Introducing Emily Sandford

Emily Sandford (@EmSandford) is a PhD student in the Cool Worlds lab at Columbia University. She uses planets to study stars, and she teaches computers how to recognize patterns in planetary transits. She has also worked on detecting dark matter using dissolving star clusters in the Milky Way. She writes for @Astrobites.

Introducing Ben Montnet

Ben Montet (@benmontet) is a NASA Sagan Fellow at the University of Chicago. He works to find and characterize planets with Kepler and K2, and soon, the upcoming TESS mission. He also uses Kepler data to better understand stellar activity through observations of long-term brightness variations of stars. (Ask him about KIC 8462852, or “Boyajian’s Star.”)
Ben is originally from the Chicagoland area, receiving his BS from the University of Illinois before heading to sunny California for his PhD at Caltech. When he’s not in the office, he enjoys traveling, watching the Cubs, and exploring his old and new hometown of Chicago.

Introducing Federica Bianco

Federica Bianco is a senior research scientist at NYU Center for Urban Science and Progress (CSUP), and Center for Cosmology and Particle Physics, and assistant research faculty of informatics.

She studies lightcurves, time series of light, in astronomy, with applications in stellar evolution, cosmology, and solar system science, and in cities, at the CUSP urban observatory, where the study of NYC lightcurves enables sociological, ecological, economical inference.

She is the co-chair of the LSST Transients and Variable Stars Collaboration: a group of over 200 scientists who are preparing to optimally exploit the revolutionary LSST survey for the study of the transient sky. Also, she is a professional boxer!

Introducing Benoît Noyelles

Benoît @BenoitNoyelles  works at the Naxys institute, University of Namur, Belgium. He is currently funded to model the rotation of the Galilean satellites of Jupiter, in preparation of JUICE. He graduated from Paris Observatory in 2005, where he mostly studied celestial mechanics. He was particularly specialized on the orbital dynamics of the natural satellites. He moved to Belgium in 2006 to work on the rotation of the resonant bodies, i.e. natural satellites and Mercury. The influence of the interior on the rotational dynamics of a planetary body pushed him to be acquainted with planetary geophysics. He made several research visits, at Jinan University (China), University Tor Vergata (Italy), UCSC (USA), and UNESP (Brazil). He is particularly involved in the Division on Dynamical Astronomy (AAS).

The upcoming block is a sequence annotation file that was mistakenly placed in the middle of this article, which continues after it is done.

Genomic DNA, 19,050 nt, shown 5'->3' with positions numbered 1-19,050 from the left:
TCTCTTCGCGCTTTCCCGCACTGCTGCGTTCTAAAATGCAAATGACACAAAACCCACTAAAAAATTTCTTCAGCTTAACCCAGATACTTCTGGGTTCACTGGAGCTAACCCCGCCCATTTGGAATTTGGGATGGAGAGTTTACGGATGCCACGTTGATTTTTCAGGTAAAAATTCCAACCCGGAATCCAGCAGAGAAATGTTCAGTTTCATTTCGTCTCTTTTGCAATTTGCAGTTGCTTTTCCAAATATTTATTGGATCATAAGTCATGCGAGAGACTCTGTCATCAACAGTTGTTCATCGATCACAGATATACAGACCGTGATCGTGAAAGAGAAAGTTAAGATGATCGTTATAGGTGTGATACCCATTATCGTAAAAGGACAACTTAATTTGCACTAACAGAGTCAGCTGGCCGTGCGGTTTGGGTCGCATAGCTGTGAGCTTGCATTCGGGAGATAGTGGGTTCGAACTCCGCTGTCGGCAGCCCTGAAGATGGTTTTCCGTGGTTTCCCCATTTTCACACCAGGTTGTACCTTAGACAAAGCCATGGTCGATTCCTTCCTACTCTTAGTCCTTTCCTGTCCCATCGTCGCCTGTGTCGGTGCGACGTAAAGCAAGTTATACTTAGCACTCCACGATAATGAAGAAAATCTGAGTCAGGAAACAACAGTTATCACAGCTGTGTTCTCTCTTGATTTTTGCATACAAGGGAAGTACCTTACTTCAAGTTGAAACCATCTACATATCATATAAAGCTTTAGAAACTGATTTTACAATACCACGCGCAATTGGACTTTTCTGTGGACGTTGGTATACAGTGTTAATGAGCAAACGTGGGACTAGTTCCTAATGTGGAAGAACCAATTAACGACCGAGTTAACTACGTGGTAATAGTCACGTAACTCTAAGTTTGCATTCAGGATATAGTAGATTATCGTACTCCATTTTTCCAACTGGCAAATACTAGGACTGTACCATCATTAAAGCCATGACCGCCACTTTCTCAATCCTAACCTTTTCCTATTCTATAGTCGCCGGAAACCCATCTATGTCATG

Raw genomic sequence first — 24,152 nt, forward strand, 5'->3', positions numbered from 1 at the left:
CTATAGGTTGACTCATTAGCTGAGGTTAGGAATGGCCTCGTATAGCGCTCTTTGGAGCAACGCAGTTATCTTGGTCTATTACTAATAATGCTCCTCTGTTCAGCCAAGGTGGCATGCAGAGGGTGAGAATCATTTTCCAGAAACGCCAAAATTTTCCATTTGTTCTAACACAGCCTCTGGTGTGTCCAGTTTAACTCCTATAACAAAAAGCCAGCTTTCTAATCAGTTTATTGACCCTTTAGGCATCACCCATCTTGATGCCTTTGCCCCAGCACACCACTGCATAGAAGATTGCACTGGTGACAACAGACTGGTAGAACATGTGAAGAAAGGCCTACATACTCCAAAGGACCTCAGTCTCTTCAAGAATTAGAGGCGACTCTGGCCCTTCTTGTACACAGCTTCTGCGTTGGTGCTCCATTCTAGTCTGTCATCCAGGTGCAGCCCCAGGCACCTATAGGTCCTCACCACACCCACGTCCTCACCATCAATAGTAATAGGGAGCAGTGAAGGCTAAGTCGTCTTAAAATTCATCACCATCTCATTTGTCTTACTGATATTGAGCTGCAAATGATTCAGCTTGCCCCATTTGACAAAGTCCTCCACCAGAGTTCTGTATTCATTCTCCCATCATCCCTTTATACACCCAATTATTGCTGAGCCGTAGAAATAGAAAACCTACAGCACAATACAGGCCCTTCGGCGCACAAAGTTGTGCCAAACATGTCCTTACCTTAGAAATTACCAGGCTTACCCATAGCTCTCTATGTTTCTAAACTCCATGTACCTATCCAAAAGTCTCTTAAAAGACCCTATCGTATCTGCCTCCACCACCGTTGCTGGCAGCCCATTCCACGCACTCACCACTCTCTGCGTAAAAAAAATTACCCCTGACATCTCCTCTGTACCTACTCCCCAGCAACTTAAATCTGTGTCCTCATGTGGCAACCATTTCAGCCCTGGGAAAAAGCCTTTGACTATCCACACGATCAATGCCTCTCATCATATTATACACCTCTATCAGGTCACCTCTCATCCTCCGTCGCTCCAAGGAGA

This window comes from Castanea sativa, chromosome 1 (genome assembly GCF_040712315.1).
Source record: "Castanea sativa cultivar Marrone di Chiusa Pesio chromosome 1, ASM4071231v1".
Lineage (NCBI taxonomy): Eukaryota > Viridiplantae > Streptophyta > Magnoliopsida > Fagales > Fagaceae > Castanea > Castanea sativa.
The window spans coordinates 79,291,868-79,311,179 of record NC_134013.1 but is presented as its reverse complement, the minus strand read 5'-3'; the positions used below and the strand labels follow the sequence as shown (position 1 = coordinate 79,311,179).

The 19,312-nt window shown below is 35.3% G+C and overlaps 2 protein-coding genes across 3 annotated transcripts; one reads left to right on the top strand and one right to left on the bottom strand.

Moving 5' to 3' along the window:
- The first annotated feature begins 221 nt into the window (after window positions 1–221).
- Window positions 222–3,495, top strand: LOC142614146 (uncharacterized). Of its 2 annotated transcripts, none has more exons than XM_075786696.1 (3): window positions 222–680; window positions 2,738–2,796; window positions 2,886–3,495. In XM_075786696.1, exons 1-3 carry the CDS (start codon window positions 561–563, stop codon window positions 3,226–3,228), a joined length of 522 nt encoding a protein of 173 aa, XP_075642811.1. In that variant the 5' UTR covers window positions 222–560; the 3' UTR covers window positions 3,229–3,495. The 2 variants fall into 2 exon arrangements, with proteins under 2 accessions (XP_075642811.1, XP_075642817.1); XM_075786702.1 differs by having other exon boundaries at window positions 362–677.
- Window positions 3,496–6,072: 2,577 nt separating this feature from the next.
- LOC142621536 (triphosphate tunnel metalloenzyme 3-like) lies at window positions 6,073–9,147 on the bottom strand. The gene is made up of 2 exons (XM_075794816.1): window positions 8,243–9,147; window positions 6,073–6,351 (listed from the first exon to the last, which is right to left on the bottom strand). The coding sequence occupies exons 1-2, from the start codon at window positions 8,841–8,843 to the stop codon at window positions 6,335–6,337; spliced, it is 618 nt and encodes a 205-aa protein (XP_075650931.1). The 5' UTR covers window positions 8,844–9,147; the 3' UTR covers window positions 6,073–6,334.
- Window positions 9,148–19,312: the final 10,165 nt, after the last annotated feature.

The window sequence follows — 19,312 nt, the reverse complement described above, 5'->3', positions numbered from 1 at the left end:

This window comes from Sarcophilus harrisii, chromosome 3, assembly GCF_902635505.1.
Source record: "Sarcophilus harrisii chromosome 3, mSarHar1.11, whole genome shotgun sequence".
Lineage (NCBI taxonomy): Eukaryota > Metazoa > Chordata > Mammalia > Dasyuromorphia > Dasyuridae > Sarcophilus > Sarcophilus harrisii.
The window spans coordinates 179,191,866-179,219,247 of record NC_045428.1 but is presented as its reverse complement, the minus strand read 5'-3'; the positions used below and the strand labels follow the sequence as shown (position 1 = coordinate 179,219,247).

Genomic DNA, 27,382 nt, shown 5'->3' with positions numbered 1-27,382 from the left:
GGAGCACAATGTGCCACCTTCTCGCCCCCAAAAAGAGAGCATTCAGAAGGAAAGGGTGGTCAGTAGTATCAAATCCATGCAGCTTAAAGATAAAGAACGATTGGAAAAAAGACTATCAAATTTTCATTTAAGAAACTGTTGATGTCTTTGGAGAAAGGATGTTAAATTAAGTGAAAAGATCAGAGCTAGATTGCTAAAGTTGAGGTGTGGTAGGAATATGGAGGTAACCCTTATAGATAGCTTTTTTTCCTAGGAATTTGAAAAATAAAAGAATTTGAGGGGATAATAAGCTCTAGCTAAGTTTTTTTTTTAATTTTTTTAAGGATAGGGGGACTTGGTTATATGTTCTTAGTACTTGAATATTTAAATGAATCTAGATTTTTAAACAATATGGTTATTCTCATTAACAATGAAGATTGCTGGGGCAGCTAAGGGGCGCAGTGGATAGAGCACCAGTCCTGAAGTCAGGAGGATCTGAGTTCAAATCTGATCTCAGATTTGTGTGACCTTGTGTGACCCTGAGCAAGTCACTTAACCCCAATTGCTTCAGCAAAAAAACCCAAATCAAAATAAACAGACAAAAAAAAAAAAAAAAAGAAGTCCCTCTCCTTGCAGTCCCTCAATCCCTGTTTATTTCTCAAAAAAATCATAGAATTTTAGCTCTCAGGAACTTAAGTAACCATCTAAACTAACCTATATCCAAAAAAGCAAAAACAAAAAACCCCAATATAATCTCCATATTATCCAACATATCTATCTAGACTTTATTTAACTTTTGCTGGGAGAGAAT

He is interested in any aspect of planetology, even if he prefers the Solar System. His website is

Introducing Tyler Nordgren

Tyler Nordgren is a Professor of Physics and Astronomy at the University of Redlands. For over a decade he has worked with the National Park Service to turn the national parks into the single largest source for public science and astronomy education in the world. His popular science book “Stars Above, Earth Below: A guide to astronomy in the national parks,” reveals what visitors to America’s national parks can observe in their dark night skies. For the upcoming 2017 eclipse he is helping the NPS prepare a campaign of “Go for the Sun, Stay for the Stars.” His newest book, “SUN MOON EARTH: The History of Solar Eclipses from Omens of Doom to Einstein and Exoplanets,” released in 2016 to excellent reviews, describes the vast array of social and scientific influences eclipses have had throughout history. Many of the color illustrations in this and his previous books include vintage-style “travel posters” he designed to help the public learn about and see the astronomical wonders in the sky – ranging from solar eclipses to the Milky Way and geologic features similar to those found on other worlds. In 2012, NASA’s Curiosity rover joined Spirit and Opportunity on Mars, each carrying sundials, or “Marsdials” which he helped design through his science and art. Dr. Nordgren gives public talks and multimedia programs across the country about what every American can expect to experience for this year’s All-American total solar eclipse. This will be his fourth total solar eclipse, his first, in 1979 at the age of nine, was the last total solar eclipse to be visible from the continental United States.

Introducing Jessie Christiansen

Dr. Jessie Christiansen is a staff scientist at the NASA Exoplanet Science Institute at Caltech. She searches for, studies, and catalogues extrasolar planets – planets orbiting other stars. Her main research focuses on using the thousands of exoplanets found by the NASA Kepler mission to determine how common planets similar to the Earth might be throughout the Galaxy, and preparing to do the same with TESS.